GIS Special Topical Studies
Iraq War 2003: Background, Lessons and Follow-On

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June 2, 2004

Iraqi Governing Council Selects Transition Leadership

The Iraqi Governing Council on June 1, 2004, selected Ghazi al-Yawer, 46, as President of Iraq, to lead the country until planned elections by the end of January 2005. As well, a Prime Minister and Cabinet were approved. Sunni Sheikh Ghazi al-Yawer, a Western-educated Shammari1 tribesman from Mosul, was chosen after Adnan Pachachi — who had been favored by the US Bush Administration — rejected the post after days of reportedly acrimonious debate between the US-led occupation and members of the Governing Council, and, at that point, US officials significantly allowed United Nations officials to move into the spotlight as the new Government was introduced.

In essence, the UN and its envoy, Lakhdar Brahimi, were shown in the first gathering of the new Administration to be its sponsors. The move enabled Pres. Ghazi al-Yawar and his Government to distance themselves from the US Administration, at the same time allowing the new Government to receive UN blessing, a gesture which was believed to be designed to enable Pres. Ghazi al-Yawar to increase support from the Iraqi public.

Ibrahim Jaffari from the Shi’ite religious party Dawa, and Roj Nuri Shawis of Massoud Barzani's Kurdistan Democratic Party (KDP), were appointed Vice-Presidents.

Day-to-day governing authority, however, will rest with the Prime Minister and the Cabinet. The new Prime Minister selected was a Shi’a, offsetting the election of a Sunni President. Iyad Allawi, who was supported by the US Government, was elected to the post.

Meanwhile, the UN Security Council on the night of June 1, 2004, began discussing a new US-UK revised resolution on the June 30, 2004, handover of power in Baghdad. US State Department spokesman Richard Boucher said that the new text “makes clearer that the occupation ends on June 30 [2004] and that the Iraqi interim government will be fully sovereign”. The amended draft does not set a “date certain” for US troops to leave Iraq, but that it would take into account previous agreements which referred to that timetable as coming by the end of 2005 or early 2006. France, Germany and the People’s Republic of China have opposed the resolution, calling for a specific, earlier date for the withdrawal of Coalition military forces from Iraq.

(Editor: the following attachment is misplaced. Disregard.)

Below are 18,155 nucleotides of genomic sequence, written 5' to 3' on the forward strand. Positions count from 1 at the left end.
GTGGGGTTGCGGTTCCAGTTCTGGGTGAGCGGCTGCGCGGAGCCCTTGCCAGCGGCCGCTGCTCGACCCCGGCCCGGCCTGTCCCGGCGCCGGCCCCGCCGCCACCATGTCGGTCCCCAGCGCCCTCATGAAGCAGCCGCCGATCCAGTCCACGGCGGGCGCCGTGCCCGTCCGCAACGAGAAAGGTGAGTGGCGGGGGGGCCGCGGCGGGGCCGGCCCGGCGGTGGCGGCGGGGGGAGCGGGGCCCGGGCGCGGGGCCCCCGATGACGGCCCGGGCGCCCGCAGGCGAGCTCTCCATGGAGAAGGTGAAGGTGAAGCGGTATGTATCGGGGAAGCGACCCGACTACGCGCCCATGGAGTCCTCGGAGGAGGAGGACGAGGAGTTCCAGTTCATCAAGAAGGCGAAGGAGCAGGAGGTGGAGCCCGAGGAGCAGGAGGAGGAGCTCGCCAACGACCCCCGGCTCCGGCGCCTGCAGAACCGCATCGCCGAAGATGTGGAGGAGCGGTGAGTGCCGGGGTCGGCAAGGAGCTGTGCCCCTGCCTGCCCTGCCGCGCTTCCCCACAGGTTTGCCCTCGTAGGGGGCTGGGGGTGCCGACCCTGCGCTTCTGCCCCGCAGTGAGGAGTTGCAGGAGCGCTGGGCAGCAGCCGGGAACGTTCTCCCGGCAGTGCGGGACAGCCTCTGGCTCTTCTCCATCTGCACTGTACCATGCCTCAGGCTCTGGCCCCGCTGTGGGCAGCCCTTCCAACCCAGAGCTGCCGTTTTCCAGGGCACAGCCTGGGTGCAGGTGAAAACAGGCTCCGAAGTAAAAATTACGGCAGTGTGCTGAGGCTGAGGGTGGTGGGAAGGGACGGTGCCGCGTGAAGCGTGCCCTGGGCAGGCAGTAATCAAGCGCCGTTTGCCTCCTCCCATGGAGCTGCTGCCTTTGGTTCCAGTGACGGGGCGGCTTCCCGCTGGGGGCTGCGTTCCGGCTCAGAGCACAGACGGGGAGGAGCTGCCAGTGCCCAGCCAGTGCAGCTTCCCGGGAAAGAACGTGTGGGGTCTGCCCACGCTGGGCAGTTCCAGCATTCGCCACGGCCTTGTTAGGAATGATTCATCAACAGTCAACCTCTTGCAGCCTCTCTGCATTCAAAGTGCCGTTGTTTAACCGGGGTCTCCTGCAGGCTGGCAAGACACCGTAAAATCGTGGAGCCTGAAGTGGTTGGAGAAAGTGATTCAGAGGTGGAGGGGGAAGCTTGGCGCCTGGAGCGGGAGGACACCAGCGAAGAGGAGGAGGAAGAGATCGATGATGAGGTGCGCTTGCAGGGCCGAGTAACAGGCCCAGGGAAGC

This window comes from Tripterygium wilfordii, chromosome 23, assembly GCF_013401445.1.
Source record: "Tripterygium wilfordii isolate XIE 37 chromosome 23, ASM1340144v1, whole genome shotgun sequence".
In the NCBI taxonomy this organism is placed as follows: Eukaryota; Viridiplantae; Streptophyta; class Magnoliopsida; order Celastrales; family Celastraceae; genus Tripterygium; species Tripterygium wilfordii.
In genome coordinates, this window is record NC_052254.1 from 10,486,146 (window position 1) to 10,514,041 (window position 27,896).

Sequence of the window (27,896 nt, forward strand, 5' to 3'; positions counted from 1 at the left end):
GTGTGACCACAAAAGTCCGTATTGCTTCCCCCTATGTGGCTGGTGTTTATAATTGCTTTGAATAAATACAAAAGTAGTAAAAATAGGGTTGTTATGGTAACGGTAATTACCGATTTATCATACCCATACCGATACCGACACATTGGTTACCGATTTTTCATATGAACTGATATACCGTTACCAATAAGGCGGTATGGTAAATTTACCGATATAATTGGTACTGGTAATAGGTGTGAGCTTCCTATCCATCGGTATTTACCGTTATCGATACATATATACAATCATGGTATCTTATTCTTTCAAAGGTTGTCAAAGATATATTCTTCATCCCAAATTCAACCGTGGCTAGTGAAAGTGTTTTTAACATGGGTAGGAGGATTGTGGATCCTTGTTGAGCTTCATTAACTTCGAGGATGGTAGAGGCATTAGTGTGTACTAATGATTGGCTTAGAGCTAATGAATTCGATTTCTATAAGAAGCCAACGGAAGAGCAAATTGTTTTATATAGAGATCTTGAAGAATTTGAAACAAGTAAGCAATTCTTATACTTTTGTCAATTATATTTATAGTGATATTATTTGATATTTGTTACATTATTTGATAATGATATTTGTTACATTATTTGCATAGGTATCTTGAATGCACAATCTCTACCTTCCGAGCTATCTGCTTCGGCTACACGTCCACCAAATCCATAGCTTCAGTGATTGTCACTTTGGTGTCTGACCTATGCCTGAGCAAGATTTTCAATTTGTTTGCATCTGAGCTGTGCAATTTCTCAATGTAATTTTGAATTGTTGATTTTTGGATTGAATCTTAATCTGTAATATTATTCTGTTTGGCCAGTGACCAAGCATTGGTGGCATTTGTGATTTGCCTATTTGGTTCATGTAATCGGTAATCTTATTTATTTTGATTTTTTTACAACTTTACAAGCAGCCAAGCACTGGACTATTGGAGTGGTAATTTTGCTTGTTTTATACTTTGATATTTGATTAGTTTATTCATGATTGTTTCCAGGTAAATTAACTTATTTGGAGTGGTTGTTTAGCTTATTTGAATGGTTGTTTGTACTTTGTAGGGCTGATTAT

The new Iraqi Administration was announced as follows:

President: Yawer, Ghazi (Sunni)

Vice President 1: Jaafari, Ibrahim (Shi’a)

Vice President 2: Shaways, Rowsch (Kurd)

Prime Minister: Allawi, Iyad (Shi’a)

Deputy Prime Minister for National Security: Saleh, Barham (Kurd)

Foreign Minister: Zebari, Hoshyar (Kurd)

Finance Minister: Abdel-Mahdi, Adil (Shi’a)

Defense Minister: Shalan al-Khuzaei, Hazem

Interior Minister: Hassan al-Naqib, Falah

Minister of Oil: Ghadbhan, Thamir

Minister of Justice: Dohan al-Hassan, Malik (Sunni)

Minister of Human Rights: Amin, Bakhityar

Minister of Electricity: al-Samarrai, Ayham (Sunni)

Minister of Health: Abdessaheb al-Alwan, Alaa

Minister of Communication: Mohammed Ali Hakim (Shi’a)

Minister of Housing: Omar Farouk

Minister of Public Works: Mustafa Berwari, Nesreen (Kurd)

Minister of Science and Technology: Mandan Omar, Rashad (Sunni)

Minister of Planning: al-Hafez, Mahdi (Shi’a)

Minister of Trade: al-Joubri, Mohammed

Minister of Sport and Youth: Faik Alghaban, Ali (Shi’a)

Minister of Transportation: Hatim Sultan al-Aris, Louei

Minister of Provincial Affairs: Abdel-Latif, Wael (Shi’a)

Minister of Women's Affairs: Othman, Nermin

Minister of Immigration and Refugees: Essue, Bascal

Minister of Irrigation: Rashid, Latif

Minister of Labour: Abdul-Latif, Leila

Minister of Education: Mudahfar, Sami

Minister of Higher Education: al-Bakaa, Tahir

Minister of Agriculture: Sherif, Sawsan

Minister of Culture: Mohammad Jawad al-Jazairi, Mufid (Shi’a)

Minister of Industry: al-Hassani, Hajim

Minister of State: Dawoud, Qassim

Minister of State: Farhad Othman, Mahmoud

Minister of State: al-Janabi, Adnan (Kurd)



1. The Shammari tribe, of which Pres. Yawer is a leader, is one of Iraq's largest tribes, and includes appr. three-million Sunni and Shiites. Pres. Yawer has promoted his inter-sectarian ties, noting his close relations to Kurds and his upbringing of respect for Shi’a, as well as Sunni tradition, and for Christianity.